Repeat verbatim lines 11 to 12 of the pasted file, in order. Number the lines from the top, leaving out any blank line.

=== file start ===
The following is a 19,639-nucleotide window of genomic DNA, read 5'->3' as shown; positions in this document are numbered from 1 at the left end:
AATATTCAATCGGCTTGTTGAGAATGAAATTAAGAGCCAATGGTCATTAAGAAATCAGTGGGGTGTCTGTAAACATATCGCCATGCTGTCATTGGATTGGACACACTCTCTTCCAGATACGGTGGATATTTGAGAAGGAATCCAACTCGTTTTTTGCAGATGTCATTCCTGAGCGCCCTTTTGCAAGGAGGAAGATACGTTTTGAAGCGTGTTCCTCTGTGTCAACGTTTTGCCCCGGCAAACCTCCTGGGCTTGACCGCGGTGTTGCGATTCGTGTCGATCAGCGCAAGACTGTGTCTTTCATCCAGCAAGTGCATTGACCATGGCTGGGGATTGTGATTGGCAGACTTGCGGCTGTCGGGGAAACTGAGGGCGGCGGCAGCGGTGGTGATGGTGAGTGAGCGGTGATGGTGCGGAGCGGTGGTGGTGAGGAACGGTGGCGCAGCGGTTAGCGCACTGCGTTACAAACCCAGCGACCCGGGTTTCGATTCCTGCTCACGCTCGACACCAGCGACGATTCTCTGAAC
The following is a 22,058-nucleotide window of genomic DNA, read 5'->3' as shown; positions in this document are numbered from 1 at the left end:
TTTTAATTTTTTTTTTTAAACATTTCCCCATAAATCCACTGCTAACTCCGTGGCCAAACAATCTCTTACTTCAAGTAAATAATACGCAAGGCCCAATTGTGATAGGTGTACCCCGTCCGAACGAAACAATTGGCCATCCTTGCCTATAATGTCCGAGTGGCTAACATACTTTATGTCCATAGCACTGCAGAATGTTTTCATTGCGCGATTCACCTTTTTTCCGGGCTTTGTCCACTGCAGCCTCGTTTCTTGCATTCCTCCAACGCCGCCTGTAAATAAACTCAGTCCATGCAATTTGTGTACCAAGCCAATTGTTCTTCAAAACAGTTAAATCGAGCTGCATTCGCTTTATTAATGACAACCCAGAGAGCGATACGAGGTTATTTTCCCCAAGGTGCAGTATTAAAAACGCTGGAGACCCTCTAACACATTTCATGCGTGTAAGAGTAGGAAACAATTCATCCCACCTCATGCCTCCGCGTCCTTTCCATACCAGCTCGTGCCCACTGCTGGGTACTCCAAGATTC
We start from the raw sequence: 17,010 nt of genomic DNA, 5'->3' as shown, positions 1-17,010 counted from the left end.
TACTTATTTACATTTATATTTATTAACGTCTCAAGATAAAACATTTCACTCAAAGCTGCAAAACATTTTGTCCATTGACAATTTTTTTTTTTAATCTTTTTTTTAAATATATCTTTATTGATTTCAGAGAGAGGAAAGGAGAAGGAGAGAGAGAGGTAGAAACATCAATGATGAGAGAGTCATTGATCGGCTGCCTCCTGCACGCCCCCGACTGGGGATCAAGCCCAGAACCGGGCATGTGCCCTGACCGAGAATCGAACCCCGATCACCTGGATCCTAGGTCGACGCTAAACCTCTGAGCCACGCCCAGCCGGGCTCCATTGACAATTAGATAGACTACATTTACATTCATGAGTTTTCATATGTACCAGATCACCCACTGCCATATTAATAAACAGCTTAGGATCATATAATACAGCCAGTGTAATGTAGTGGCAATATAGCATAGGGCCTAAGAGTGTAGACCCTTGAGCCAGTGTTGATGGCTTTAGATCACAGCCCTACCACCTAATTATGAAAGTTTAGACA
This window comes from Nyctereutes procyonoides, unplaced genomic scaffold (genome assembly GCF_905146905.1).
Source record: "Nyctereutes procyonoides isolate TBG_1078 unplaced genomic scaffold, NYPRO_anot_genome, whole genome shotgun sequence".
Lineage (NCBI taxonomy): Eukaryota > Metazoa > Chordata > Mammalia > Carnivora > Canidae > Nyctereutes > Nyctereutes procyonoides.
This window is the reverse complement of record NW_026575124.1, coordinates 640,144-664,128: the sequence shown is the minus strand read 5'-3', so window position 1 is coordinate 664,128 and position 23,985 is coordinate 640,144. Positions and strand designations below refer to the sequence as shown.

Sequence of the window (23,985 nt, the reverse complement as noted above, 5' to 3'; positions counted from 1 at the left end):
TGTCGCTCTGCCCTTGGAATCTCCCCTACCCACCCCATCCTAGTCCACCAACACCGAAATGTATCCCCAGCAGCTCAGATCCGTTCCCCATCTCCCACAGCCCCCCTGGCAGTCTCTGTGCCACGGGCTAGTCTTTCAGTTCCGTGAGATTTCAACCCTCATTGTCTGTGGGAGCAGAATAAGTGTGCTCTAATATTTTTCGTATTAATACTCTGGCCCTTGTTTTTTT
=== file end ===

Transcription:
Sequence of the window (23,985 nt, the reverse complement as noted above, 5' to 3'; positions counted from 1 at the left end):
TGTCGCTCTGCCCTTGGAATCTCCCCTACCCACCCCATCCTAGTCCACCAACACCGAAATGTATCCCCAGCAGCTCAGATCCGTTCCCCATCTCCCACAGCCCCCCTGGCAGTCTCTGTGCCACGGGCTAGTCTTTCAGTTCCGTGAGATTTCAACCCTCATTGTCTGTGGGAGCAGAATAAGTGTGCTCTAATATTTTTCGTATTAATACTCTGGCCCTTGTTTTTTT